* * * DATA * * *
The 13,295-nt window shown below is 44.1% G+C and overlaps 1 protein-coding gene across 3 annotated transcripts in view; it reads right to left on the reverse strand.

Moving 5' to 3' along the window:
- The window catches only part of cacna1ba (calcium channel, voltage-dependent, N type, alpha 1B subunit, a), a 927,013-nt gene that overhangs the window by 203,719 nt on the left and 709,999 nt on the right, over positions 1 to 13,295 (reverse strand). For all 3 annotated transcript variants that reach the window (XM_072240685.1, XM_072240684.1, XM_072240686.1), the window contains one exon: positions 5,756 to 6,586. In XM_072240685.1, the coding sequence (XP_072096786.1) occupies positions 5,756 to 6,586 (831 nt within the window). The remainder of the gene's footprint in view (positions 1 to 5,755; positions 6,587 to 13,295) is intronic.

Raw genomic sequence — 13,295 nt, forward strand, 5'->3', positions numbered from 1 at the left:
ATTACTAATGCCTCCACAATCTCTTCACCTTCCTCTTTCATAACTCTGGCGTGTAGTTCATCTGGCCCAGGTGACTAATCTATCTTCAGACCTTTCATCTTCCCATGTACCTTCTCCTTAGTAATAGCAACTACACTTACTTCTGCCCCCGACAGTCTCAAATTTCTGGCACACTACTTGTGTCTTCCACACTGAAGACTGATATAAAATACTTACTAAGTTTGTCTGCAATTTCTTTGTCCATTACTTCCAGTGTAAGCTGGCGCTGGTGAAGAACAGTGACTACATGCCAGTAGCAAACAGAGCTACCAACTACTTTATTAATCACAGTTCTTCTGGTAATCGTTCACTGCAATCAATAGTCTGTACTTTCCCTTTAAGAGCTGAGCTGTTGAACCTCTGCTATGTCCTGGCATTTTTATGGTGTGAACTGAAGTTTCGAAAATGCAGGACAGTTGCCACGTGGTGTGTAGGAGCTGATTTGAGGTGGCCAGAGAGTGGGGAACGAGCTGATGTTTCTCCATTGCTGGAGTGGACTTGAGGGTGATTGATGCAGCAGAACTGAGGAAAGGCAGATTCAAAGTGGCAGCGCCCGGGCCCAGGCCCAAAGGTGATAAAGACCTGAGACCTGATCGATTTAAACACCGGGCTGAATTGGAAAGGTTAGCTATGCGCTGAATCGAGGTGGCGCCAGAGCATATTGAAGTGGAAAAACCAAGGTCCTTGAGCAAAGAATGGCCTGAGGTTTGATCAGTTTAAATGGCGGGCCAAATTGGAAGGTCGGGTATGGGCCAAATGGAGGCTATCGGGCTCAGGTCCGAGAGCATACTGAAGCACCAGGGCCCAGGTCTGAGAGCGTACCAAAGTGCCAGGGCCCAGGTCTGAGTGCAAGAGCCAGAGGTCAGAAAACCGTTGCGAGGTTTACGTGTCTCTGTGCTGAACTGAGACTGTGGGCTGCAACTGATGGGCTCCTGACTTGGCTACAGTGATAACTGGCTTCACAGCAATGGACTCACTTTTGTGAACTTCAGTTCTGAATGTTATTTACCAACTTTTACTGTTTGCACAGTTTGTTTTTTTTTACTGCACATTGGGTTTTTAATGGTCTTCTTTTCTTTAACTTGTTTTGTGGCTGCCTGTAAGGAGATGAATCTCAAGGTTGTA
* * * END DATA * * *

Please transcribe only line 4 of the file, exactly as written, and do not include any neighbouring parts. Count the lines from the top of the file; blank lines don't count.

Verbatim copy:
Raw genomic sequence — 13,295 nt, forward strand, 5'->3', positions numbered from 1 at the left: